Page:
The Sharing Economy Goes Upscale: Want To Rent My Private Jet?
The sharing economy. It may have started in response to a lackluster job market, and the Great Recession as people sought to monetize spare time and goods. Today it is mainstream, especially as younger generations move away from outright ownership to “usership.” According to a recent survey by PwC the two groups who use the Sharing Economy most are:
Households with income between $50k to $75k, 18 to 24 year olds (The Millennial Generation)
The survey also showed that:
• 78% of consumers believe it builds a stronger community
• 83% agree that it makes life more convenient and efficient
• 76% agree it’s more environmentally friendly and decreases waste
This is a move beyond Uber and Airbnb and BlaBla Car, the poster children of the sharing economy. And it’s a move that’s resonated with the luxury sector, which now haw begun to institutionalize sharing among its uber-wealthy clientele.
“Luxury consumers increasingly spend on experiential luxury, rather than material luxury,” INSEAD Associate Professor of Marketing David Dubois told me in an email exchange for this blog. “Some of my own research shows that this is driven by the superior ability of experiences to yield unique benefits. From this standpoint, the sharing economy within luxury has a bright future, to the extent that providers can combine the experience of unique goods/spaces etc.”
Indeed, in the luxury residential sector, there seems to be a bit of the “if you can’t beat ‘em, join ‘em” at work. To wit: The Ritz-Carlton Residences Miami Beach will boast a Sharing Room when it opens later this year, a place where residents can both contribute and buy or rent used (in the luxury sector, the term is “pre-owned”) luxury items, such as musical instruments, bikes, lamps, skis, golf clubs, artwork, decorative objects, handbags, etc. The property will also have a mobile app, managed by the Ritz-Carlton concierge, to virtually showcase large-scale items that are too large to store. After 60 days, items left within the sharing room will be donated to a local charity.
High End-Sharing and Responsibility
This idea of having a space free for residents at R-C Miami Beach, dedicated to sharing and sustainability came from Sarah Currie Halpern: Founder/Partner of Think Zero LLC and Senior Policy Advisor, Zero Waste, for the NYC Mayor’s Office of Sustainability, who says she’s seen “plenty of evidence that sharing works for and appeals to UHNWI. For example, 565 Broome St a new ultra-luxury high-rise condo building in SoHo, NYC is offering shared BMW EVs and a parking lot full of EV parking spots, plus they are planning to send Zero Waste to landfill as a building.”
Ricardo Dunin: Founding Partner of Lionheart Capital, Developer of the Ritz Carlton Residences, believes the idea can catch on throughout the high-end real estate industry. “The benefits of sharing go beyond saving money. For luxury buyers, the Sharing Room can create a sense of community, as well as benefit the environment, and can offer a space to discover unique goods that cannot be bought elsewhere.”
Sharing art is at the heart of the 240-unit luxury condominium Oceana Bal Harbour in Florida, which offers residents collective ownership of its multi-million-dollar blue chip art collection composed of master works by the likes of bankable artists such as Jeff Koons, Callum Innes, An Te Liu, Jorge Mendez Blake, Taryn Simon, Juan Usle and Garth Weiser. It’s like a timeshare for art: residents own a percentage of each art piece, managed by the homeowner’s association. Each homeowner’s stake in the 21-piece art program is based on the square footage of the unit they purchased. Oceana Bal Harbour units range from $3-$30 million. The price of the two Koons sculptures, in addition to 10 other museum-worthy pieces in the lobby, are valued in the tens of millions of dollars. Residents will have to wait at least five years and receive an 80% majority decision through the condo association before selling any of the sculptures or pieces.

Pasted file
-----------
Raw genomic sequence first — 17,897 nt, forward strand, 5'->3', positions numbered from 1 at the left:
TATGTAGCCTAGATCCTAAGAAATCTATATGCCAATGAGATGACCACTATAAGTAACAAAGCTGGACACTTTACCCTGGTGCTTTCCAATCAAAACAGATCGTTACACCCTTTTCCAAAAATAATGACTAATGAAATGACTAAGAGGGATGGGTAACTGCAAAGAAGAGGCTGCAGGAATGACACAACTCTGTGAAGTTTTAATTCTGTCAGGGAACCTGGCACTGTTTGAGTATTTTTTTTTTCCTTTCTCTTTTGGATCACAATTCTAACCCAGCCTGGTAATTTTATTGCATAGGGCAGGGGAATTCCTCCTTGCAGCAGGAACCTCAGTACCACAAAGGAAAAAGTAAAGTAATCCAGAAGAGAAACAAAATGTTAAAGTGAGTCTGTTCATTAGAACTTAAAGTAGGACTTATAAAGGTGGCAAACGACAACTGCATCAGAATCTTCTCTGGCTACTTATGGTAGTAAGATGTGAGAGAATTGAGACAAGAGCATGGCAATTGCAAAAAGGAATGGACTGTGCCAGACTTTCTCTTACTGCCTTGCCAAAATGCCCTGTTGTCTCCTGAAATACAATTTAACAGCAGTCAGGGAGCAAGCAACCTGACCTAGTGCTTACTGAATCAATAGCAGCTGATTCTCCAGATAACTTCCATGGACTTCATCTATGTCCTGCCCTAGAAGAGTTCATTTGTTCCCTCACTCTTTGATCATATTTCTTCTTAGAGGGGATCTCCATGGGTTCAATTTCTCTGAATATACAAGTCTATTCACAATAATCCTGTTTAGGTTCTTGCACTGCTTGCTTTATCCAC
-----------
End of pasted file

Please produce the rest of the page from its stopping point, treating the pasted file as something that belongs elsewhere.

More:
“It had to be something very special and unique, something even the UHNWI may not easily have access to on their own,” explains Ernesto Cohan, Director of Sales: Oceana Bal Harbour. “Eduardo Costantini, the developer of Oceana Bal Harbour, is also the founder of one of the most important Latin American art museums in the world, the Museo de Arte Latinoamericano (MALBA) in Buenos Aires. He was able to purchase the two Koons pieces before they were even completed to be able to gift them to the residents.”
Leaving on a Jet Plane
And for jetting around between residences, how about a kind of private jet Uber service? XOJET offers access to more than 1,000 private jets on as-needed basis. What does THAT cost?!
Brad Stewart, Chairman & CEO, XOJET, is a bit cagey. “To answer the question of how much it costs in terms of per trip or per hour depends greatly on what somebody needs. In terms of monthly committed capital, or deposit capital, it costs nothing. We don’t charge monthly management fees, we don’t require deposited capital that’s non-refundable, we just charge you by the trip as you come. This sharing economy encourages the ability to use brokers and membership models to access what would otherwise be a $20-100 million dollar asset.”
Stewart believes what we’re seeing is not just a Millennial fad. “I think people as consumers are just getting smarter and savvier. Each incremental decade brings a little bit more sophistication in terms of how people purchase things and what’s the right economic way to purchase based on your use profile. The second dynamic is that people are shifting gradually, but over time in a meaningful way towards experiences; it’s less about status through ownership. The last thing is people want to try and experience what’s good and bad before ultimately making a long-term choice.” Sounds like an evolution of our way of life.